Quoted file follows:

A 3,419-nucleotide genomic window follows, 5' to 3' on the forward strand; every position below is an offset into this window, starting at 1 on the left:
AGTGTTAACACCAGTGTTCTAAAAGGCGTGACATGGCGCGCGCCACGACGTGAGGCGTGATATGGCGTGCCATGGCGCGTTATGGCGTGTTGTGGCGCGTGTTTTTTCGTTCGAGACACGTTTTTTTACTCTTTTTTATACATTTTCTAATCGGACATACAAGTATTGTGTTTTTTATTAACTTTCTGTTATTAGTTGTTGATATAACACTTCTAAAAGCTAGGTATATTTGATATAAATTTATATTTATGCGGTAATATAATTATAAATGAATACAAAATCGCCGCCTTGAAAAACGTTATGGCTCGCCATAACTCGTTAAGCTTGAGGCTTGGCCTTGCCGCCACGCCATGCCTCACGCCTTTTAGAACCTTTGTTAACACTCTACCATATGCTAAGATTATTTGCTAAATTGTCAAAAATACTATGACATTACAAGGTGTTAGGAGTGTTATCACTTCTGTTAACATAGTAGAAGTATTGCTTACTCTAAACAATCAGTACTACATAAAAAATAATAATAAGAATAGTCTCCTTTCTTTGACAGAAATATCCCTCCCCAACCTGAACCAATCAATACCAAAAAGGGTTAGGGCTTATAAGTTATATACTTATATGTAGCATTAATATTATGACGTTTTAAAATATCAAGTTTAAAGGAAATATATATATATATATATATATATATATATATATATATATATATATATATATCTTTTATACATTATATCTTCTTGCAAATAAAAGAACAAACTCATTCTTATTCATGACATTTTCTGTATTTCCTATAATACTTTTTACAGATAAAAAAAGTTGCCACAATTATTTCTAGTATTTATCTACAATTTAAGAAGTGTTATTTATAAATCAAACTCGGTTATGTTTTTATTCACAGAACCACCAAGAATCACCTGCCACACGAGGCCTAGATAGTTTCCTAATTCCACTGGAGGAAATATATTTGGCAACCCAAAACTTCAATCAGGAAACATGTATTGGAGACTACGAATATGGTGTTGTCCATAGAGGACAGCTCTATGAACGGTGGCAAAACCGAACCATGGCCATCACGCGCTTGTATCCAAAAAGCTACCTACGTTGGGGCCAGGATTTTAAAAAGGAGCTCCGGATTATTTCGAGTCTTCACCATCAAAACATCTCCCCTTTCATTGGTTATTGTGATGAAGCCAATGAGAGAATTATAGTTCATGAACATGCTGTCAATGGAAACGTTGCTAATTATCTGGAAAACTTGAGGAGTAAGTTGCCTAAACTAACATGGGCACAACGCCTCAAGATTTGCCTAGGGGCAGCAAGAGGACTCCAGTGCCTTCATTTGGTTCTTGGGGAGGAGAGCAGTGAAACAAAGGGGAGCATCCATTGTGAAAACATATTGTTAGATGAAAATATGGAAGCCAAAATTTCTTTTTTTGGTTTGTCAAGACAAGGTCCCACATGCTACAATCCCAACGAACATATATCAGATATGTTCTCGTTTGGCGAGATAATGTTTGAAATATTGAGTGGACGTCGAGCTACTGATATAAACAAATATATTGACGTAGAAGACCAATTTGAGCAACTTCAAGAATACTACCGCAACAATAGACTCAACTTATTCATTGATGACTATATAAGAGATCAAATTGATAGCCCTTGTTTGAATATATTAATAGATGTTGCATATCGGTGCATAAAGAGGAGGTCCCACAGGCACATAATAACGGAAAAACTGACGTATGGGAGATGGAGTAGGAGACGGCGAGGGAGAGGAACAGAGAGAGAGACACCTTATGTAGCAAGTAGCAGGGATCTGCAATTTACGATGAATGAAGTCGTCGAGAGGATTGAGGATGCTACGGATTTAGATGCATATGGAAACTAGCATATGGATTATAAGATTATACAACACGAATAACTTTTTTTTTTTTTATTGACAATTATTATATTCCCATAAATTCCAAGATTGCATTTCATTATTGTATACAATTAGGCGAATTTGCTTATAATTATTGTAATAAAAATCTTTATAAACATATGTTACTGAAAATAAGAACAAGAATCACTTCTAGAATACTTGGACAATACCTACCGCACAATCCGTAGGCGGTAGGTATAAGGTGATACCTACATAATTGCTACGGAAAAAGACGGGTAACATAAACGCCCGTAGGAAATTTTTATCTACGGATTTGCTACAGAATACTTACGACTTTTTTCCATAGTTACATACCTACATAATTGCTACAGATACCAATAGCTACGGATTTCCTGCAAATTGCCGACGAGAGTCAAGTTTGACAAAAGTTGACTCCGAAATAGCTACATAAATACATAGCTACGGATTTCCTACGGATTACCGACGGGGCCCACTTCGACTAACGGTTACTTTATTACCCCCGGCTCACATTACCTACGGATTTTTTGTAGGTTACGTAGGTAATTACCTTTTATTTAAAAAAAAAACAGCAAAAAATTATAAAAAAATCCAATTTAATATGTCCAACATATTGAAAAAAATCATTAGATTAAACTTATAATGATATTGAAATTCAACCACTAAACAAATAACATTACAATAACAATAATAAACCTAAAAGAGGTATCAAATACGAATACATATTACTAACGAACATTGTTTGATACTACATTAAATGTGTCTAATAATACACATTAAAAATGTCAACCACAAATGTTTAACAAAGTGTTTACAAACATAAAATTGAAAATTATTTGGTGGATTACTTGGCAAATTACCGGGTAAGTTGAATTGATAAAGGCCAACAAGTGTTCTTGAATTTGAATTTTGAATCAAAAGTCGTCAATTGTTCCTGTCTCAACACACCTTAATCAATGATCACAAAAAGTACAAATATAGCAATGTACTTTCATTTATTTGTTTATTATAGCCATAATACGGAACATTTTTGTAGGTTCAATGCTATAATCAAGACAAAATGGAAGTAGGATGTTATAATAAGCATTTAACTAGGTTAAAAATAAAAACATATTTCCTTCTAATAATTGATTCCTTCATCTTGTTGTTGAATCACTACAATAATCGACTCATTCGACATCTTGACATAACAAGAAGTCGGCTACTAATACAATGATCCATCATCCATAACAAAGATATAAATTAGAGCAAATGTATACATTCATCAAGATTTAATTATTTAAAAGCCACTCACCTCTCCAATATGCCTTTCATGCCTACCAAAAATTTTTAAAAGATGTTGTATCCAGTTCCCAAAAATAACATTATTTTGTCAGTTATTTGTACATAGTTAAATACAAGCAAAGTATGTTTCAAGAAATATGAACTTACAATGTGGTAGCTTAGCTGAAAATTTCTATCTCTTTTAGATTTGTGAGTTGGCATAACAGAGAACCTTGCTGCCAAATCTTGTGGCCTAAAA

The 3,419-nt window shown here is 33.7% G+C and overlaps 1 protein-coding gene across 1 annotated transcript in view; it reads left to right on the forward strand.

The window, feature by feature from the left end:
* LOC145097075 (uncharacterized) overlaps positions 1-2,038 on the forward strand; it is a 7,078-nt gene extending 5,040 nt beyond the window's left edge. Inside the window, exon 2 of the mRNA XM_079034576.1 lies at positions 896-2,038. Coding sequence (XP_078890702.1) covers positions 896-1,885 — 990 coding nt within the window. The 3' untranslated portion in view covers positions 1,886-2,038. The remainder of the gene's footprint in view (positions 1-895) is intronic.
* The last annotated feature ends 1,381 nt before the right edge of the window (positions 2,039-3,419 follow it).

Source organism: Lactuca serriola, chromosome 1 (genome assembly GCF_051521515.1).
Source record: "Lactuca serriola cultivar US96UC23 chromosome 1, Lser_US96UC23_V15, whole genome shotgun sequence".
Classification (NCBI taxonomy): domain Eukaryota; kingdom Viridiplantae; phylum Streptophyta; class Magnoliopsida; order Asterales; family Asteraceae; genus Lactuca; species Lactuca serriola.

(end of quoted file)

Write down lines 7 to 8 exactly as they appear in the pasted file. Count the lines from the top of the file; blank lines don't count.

Source organism: Lactuca serriola, chromosome 1 (genome assembly GCF_051521515.1).
Source record: "Lactuca serriola cultivar US96UC23 chromosome 1, Lser_US96UC23_V15, whole genome shotgun sequence".